Tag Archives: ip-watch.org

From IP-Watch, US IP Attachés Take Hard-Line Position On Overseas IP Enforcement

My piece about the U.S. Chamber of Commerce event last Friday on U.S. intellectual property attachés giving a report, and taking a hard line, on the enforcement of U.S. intellectual property, overseas, is now live on ip-watch.org.

Here’s the first couple of paragraphs:

WASHINGTON, DC – Nations ranging from Brazil to Brunei to Russia are failing to properly protect the intellectual property assets of US companies and others, and international organisations are not doing enough to stop it, seven IP attachés to the US Foreign and Commercial Service lamented recently.

Meanwhile, an industry group issued detailed recommendations for the incoming Obama administration’s changes to the US Patent and Trademark Office.

The problems in other nations extend from Brazil’s failure to issue patents for commercially significant inventions by US inventors, to an almost-complete piracy-based economy in Brunei, to an only-modest drop in the rate of Russian piracy from 65 percent to 58 percent.

The attachés, speaking at an event organised by the US Chamber of Commerce and its recently beefed-up Global Intellectual Property Center (GIPC), blasted the record of familiar intellectual property trouble zones like Brunei, Thailand and Russia.

But the problems extend to the attitudes and omissions of major trading partners like Brazil, India and even well-developed European nations, said the attachés.

[more at http://www.ip-watch.org/weblog/index.php?p=1387….]

With US Patent Overhaul Dead, Agencies Ponder Changes As Industry Debates Role Of ‘Trolls’

URL: http://www.ip-watch.org/weblog/index.php?p=1352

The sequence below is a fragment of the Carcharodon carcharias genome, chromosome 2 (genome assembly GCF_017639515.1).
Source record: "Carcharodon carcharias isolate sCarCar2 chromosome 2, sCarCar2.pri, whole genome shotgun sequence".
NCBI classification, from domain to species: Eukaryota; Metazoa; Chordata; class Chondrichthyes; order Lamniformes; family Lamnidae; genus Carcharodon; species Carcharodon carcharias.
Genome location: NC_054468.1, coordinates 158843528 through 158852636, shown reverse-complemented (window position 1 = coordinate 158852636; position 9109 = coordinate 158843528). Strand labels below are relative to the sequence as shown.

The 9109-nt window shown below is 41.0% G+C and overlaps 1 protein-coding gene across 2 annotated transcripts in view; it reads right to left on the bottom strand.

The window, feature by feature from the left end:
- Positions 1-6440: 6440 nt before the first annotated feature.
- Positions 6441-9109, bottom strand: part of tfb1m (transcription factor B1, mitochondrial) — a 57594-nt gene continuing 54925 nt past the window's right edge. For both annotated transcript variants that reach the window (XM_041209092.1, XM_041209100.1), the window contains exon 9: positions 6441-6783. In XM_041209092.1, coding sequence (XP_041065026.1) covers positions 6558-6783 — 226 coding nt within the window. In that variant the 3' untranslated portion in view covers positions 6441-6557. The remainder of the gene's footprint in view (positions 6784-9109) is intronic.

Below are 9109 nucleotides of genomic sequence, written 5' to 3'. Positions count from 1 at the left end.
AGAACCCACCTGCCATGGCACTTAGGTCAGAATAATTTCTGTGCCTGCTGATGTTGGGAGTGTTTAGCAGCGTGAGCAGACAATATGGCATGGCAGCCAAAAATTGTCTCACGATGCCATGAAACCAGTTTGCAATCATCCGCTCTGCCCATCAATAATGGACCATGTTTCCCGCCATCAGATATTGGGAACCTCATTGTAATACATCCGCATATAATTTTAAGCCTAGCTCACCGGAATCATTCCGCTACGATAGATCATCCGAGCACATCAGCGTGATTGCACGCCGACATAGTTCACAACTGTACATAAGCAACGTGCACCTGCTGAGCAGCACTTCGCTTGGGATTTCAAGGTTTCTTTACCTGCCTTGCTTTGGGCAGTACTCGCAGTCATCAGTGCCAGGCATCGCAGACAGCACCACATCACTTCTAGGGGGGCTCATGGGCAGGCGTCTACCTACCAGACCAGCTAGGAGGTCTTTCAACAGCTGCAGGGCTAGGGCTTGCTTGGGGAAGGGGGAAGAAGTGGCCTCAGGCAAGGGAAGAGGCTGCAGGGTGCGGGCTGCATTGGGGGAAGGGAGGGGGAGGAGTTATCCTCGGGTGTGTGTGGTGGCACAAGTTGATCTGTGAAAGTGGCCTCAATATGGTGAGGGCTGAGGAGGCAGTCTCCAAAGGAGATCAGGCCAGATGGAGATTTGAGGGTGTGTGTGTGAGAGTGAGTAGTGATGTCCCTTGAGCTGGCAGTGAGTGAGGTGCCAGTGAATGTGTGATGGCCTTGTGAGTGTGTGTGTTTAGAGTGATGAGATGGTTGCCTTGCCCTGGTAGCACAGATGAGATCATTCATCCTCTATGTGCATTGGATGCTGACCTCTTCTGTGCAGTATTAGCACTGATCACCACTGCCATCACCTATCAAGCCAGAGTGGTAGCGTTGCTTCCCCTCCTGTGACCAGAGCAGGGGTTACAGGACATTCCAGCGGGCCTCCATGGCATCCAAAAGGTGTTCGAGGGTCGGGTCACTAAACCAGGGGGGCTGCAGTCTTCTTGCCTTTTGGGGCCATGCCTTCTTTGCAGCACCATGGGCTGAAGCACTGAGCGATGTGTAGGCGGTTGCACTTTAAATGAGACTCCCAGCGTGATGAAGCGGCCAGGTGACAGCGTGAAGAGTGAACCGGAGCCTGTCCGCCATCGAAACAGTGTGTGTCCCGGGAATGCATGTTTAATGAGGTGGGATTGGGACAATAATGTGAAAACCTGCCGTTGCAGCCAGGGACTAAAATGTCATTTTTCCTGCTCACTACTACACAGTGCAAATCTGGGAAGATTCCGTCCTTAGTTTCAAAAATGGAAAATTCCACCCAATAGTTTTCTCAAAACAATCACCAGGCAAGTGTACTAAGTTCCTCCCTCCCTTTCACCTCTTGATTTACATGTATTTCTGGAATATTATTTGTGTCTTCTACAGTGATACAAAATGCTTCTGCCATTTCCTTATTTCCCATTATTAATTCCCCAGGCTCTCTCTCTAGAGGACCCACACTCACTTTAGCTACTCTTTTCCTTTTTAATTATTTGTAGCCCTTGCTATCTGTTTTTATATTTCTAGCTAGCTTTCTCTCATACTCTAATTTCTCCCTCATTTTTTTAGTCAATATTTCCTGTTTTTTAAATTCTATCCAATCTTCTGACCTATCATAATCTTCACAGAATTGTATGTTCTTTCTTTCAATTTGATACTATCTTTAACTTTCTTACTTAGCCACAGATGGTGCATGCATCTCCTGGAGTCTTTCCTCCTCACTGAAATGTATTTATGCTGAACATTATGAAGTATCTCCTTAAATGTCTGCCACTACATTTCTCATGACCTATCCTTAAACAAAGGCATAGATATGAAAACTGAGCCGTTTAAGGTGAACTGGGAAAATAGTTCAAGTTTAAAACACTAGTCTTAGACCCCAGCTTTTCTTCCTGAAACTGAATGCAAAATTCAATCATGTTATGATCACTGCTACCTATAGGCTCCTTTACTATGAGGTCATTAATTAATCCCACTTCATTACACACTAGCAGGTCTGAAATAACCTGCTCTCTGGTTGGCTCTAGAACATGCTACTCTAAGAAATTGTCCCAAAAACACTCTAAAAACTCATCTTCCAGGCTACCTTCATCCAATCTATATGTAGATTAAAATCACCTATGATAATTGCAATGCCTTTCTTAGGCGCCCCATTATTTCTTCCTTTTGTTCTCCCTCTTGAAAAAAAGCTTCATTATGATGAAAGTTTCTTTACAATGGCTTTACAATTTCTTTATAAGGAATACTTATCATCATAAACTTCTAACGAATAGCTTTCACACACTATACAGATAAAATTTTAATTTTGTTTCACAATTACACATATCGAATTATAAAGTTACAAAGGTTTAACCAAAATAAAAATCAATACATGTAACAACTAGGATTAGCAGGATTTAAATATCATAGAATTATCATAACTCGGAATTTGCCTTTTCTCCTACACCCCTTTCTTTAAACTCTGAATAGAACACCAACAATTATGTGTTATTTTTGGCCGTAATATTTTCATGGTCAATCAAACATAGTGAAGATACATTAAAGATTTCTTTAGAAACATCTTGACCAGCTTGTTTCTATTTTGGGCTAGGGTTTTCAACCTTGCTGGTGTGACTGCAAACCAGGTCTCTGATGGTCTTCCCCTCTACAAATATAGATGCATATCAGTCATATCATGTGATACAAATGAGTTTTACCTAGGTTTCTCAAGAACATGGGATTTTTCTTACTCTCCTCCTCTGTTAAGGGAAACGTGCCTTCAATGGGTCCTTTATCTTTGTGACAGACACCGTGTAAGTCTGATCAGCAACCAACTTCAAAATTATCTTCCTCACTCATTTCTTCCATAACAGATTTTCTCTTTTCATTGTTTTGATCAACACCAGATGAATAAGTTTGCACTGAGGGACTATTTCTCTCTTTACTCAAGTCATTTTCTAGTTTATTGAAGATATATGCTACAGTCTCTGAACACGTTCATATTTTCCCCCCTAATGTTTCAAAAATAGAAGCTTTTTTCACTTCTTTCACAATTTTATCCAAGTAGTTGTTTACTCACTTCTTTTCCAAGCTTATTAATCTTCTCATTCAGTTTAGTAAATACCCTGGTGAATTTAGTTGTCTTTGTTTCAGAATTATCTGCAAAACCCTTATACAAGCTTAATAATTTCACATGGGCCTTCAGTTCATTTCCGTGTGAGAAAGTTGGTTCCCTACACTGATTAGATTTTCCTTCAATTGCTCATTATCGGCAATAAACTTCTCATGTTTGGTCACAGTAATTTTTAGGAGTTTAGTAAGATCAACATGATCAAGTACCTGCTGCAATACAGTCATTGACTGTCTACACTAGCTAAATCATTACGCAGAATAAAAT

By Drew Clark for Intellectual Property Watch

WASHINGTON, DC – With major legislative changes to the United States patent system unfinished as the 110th Congress prepares to dissolve, Executive- and Judicial-branch agencies on Friday jostled for authority over future patent policy.

Speaking at a Federal Trade Commission (FTC) hearing on “The Evolving Intellectual Property Marketplace,” FTC Chairman William Kovacic set the stage for what he said would be the “first in a series of events” to revisit the agency’s work five years ago on the impact patents have on competition policy.

Kovacic said that “coming up with good solutions to IP policy requires a genuinely multidisciplinary” approach, and that the FTC is well-suited to the task because of its ability to educate, convene and take appropriate enforcement actions.

Later in the day, the chief judge of the Federal Circuit Court of Appeals, which has jurisdiction over all patent appeals, said that neither Congress nor the executive branch should be actively involved in overhauling intellectual property.

Rather, said Chief Judge Paul R Michel, “We will probably make more progress in the courts through case law” than by asking the US Patent and Trademark Office (USPTO) or Congress to wade deep into intellectual property conflicts.

“Everyone should make their own choice about who is the right actor to make fine balancing decisions,” continued Michel, adding that “this is what courts do all the time, probably way better than Congress.”

[more at http://www.ip-watch.org/weblog/index.php?p=1352]